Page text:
There’s also been theater (off-Broadway’s Topdog/Underdog), character-driven smaller films (his 1995 breakout, Devil in a Blue Dress, Boogie Nights in 1997 and Flight in 2012) and those big-budget blockbusters (Ocean’s Eleven and its two sequels, as well as Iron Man 2 and 3).
For a time, his chameleon-like ability to flawlessly slip into any role earned him a reputation among directors for being the go-to guy to flesh out even the most underwritten part.
While Cheadle initially found it flattering (and lucrative), the exercise often left him yearning for roles that were fully realized before he signed on.
He finally found one in 2004’s Hotel Rwanda, his first leading film role.
While his performance as real-life hotel manager Paul Rusesabagina, who risked his life to save more than 1,200 refugees during the 1994 genocide in the African nation, ultimately earned Cheadle an Oscar nomination, the part almost wasn’t his. During an early meeting with director Terry George, the actor was told that if another more bankable star, like Will Smith, became available, George would hire him to secure the funding necessary to get the movie made.
Cheadle’s response? “’Then can I help you produce it? Because this story is really compelling and amazing.’ I was very behind whatever effort it would take to get it made.”
Crash — the 2004 film directed by Paul Haggis and produced by Cheadle that went on to win the Oscar for best picture — was the same situation, he said.
“Of course, I wanted to be in them, but I was like, ‘If I’m not, it’s all good,’” he recalled. “I believed in those stories and believed they needed to be out there and seen.”
From the start, he also had faith in House of Lies, much to the surprise of the show’s creator.
“I’d made an assumption that there was no way that one of my favorite movie stars was going to do our TV show,” Carnahan remembers. “But Don came to the meeting wearing a suit and that, for me, was the first indication that maybe he was going to do it — because he dressed in a way that suggested the character. I thought, ‘Maybe he really wants this.’”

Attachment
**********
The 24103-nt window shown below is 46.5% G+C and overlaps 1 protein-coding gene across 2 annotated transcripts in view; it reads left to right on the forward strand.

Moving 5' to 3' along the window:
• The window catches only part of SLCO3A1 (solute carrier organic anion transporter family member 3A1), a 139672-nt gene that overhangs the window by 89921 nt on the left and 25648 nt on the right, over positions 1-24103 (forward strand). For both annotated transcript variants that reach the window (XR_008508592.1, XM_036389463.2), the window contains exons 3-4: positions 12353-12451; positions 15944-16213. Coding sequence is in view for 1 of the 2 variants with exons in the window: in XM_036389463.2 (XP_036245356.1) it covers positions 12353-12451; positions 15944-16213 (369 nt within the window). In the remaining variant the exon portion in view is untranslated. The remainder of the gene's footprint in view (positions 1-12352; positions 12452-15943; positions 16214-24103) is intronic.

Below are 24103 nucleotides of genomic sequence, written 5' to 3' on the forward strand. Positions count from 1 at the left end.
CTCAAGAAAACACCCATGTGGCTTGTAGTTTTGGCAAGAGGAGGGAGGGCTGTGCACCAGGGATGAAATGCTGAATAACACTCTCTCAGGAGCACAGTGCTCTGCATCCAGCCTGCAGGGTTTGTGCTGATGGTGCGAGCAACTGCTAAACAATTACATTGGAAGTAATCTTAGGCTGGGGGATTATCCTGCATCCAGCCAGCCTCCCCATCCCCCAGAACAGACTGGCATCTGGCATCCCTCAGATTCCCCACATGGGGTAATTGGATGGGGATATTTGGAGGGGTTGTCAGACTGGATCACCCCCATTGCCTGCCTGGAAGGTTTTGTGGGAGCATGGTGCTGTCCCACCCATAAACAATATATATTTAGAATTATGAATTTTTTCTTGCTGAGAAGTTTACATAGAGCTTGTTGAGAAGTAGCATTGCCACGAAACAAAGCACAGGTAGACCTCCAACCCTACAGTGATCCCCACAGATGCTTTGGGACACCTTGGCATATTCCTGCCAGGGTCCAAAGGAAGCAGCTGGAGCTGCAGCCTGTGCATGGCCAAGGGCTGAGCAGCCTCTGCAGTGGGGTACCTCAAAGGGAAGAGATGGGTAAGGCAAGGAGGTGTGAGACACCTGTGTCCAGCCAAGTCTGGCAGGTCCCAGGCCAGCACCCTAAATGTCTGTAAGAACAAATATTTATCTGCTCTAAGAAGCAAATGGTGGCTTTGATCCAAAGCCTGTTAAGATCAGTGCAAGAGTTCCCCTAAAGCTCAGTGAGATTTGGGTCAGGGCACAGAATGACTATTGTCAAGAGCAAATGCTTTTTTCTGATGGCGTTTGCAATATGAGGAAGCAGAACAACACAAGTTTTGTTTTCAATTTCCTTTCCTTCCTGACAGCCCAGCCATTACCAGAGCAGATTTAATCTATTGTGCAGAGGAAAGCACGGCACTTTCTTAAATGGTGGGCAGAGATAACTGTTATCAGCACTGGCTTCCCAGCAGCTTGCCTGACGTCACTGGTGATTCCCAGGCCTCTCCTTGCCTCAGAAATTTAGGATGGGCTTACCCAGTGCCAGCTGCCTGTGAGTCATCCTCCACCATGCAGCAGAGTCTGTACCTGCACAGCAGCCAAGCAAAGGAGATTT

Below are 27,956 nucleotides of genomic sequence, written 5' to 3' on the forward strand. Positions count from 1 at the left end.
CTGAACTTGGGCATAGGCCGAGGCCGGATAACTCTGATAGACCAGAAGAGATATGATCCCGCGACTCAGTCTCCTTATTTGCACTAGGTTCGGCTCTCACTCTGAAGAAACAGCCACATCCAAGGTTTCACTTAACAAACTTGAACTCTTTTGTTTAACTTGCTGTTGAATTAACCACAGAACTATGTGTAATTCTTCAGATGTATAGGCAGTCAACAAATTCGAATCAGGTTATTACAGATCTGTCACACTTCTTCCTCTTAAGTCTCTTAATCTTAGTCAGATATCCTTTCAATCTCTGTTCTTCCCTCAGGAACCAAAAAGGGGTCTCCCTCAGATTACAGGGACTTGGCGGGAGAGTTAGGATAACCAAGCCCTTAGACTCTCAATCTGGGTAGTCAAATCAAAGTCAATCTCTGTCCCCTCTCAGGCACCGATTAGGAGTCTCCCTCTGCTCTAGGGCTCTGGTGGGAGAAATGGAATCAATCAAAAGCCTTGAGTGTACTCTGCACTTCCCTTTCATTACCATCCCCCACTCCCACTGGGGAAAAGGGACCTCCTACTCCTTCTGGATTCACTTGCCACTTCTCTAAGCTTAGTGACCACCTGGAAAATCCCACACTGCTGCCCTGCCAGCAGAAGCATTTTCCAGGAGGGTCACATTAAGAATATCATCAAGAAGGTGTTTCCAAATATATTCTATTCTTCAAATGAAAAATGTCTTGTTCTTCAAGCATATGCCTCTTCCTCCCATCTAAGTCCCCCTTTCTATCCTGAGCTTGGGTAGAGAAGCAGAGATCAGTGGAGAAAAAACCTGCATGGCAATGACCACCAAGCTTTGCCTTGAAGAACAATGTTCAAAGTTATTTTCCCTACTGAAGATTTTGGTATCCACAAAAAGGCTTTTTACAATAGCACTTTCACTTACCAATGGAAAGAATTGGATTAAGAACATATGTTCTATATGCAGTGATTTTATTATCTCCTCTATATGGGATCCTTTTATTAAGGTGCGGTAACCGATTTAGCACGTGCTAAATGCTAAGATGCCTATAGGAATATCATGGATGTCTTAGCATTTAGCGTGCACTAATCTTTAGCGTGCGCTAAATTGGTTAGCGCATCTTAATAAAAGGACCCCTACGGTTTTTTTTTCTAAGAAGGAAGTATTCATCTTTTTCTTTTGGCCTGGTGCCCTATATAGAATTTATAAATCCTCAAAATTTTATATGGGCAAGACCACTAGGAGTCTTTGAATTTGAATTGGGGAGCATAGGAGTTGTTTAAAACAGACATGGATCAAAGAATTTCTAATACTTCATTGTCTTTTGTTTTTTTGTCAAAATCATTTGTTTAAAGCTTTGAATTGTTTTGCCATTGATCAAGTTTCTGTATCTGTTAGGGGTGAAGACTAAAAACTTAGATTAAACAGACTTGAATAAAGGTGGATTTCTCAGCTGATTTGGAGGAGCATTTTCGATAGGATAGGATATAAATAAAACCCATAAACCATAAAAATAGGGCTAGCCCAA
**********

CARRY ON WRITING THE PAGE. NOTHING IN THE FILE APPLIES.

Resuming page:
Part of Cheadle’s interest in the show — which was inspired by Martin Kihn’s 2005 book, House of Lies: How Management Consultants Steal Your Watch and Then Tell You the Time — stemmed from the fact that the character “wasn’t specifically written for an actor of color,” Carnahan notes.
“As we’ve tailored the part to Don,” he shares, “the color of the character’s skin certainly is something we’ve explored and embraced, especially in the second and third seasons. But it was not originally a defining trait.”
Marty’s moral murkiness, however, was there from page one. “The TV space is doing something I don’t think movies are right now, [exploring] characters that are challenging and in the gray,” Cheadle says.
“I love the tent-pole movies — I’ve done [them] and they’re great — but I also like interesting, complicated stories and the fact that you have to bring your brain to cable TV,” he said. “I was like, ‘Where am I going to get to do a character like this in a feature?’”